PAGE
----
On Monday, at the criminal trial of Elizabeth Holmes, Theranos investor Alan Eisenman walked into the courtroom and held aloft an enveloped stuffed with his personal notes. He hadn’t wanted to hand them over, but the defense had subpoenaed them. Here, take them, he seemed to be saying.
It was just one of many theatrical moments Eisenman would deliver in a brief day of testimony in San Jose, California. Eisenman invested around $1.2 million in the startup only to see his money vanish when the company went belly-up in 2018. His investment is behind one of the counts of wire fraud that Holmes is facing. But as the court heard, Eisenman had plenty of opportunity to cash out.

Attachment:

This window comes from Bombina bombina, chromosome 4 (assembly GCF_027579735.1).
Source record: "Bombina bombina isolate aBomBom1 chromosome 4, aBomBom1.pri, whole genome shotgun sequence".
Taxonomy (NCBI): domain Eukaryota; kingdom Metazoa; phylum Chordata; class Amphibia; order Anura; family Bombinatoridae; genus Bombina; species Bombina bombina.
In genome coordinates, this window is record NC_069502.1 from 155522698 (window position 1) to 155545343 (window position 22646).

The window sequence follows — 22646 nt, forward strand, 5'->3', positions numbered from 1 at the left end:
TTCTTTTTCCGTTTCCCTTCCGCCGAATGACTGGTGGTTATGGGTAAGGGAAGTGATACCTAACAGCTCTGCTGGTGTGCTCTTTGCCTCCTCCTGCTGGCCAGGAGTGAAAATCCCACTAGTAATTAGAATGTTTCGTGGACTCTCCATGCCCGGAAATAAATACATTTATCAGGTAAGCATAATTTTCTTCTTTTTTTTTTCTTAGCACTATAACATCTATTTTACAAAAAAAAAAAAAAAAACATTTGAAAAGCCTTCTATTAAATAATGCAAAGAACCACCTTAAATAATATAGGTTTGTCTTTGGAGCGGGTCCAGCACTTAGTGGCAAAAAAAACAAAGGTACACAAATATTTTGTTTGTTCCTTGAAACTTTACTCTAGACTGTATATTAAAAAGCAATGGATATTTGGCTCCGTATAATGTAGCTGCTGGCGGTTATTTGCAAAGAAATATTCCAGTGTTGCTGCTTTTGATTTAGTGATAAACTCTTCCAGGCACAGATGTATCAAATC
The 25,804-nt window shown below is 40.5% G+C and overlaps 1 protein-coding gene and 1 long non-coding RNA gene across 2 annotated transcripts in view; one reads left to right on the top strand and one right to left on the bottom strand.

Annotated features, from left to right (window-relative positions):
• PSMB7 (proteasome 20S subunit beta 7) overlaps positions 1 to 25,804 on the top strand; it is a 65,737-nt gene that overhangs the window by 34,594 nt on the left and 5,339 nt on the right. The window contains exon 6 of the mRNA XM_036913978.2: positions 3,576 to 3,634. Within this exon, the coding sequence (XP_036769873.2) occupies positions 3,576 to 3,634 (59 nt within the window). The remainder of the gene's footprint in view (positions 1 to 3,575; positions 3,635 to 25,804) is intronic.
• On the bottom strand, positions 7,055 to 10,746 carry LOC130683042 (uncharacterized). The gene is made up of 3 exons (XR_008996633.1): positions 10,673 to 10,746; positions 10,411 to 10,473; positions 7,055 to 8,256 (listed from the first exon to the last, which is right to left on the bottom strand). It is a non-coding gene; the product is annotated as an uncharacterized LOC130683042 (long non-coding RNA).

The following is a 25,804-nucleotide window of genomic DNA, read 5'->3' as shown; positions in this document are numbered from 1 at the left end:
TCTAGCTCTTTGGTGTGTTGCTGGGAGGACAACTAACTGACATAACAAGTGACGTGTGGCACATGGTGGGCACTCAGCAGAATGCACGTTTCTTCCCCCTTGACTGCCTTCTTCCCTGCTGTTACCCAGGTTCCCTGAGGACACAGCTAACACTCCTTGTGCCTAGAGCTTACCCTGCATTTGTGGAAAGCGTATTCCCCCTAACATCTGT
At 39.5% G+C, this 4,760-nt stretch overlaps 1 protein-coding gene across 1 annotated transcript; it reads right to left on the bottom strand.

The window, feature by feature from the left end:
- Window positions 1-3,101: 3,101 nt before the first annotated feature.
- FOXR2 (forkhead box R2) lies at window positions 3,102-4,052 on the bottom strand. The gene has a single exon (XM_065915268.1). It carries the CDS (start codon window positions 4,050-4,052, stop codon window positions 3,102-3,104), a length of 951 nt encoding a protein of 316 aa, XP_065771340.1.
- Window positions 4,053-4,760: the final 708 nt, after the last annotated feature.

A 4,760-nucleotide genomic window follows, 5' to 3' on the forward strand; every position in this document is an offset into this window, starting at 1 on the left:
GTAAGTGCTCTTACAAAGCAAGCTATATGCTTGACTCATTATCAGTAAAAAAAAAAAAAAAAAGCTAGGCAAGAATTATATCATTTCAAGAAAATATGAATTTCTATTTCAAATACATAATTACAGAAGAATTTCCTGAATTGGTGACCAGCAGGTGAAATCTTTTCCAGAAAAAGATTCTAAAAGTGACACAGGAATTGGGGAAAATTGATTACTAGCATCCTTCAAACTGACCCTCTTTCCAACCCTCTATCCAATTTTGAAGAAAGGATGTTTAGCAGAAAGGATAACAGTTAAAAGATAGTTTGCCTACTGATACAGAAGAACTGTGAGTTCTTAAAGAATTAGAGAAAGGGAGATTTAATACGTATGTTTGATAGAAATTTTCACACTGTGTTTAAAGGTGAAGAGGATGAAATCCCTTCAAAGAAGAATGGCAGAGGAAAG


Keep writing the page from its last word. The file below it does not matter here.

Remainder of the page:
His first chance was in 2010, when Holmes offered to pay him at least five times his initial investment to buy back his shares. In 2015, he had two more chances: Eisenman spoke with people at SharesPost, a market for trading shares in private companies, who said he could probably sell for $14.75, which would net him at least $20 million. Also in 2015, he was approached by Chris Boies, the son of Theranos attorney and board director David Boies, who offered to pay $15 per share.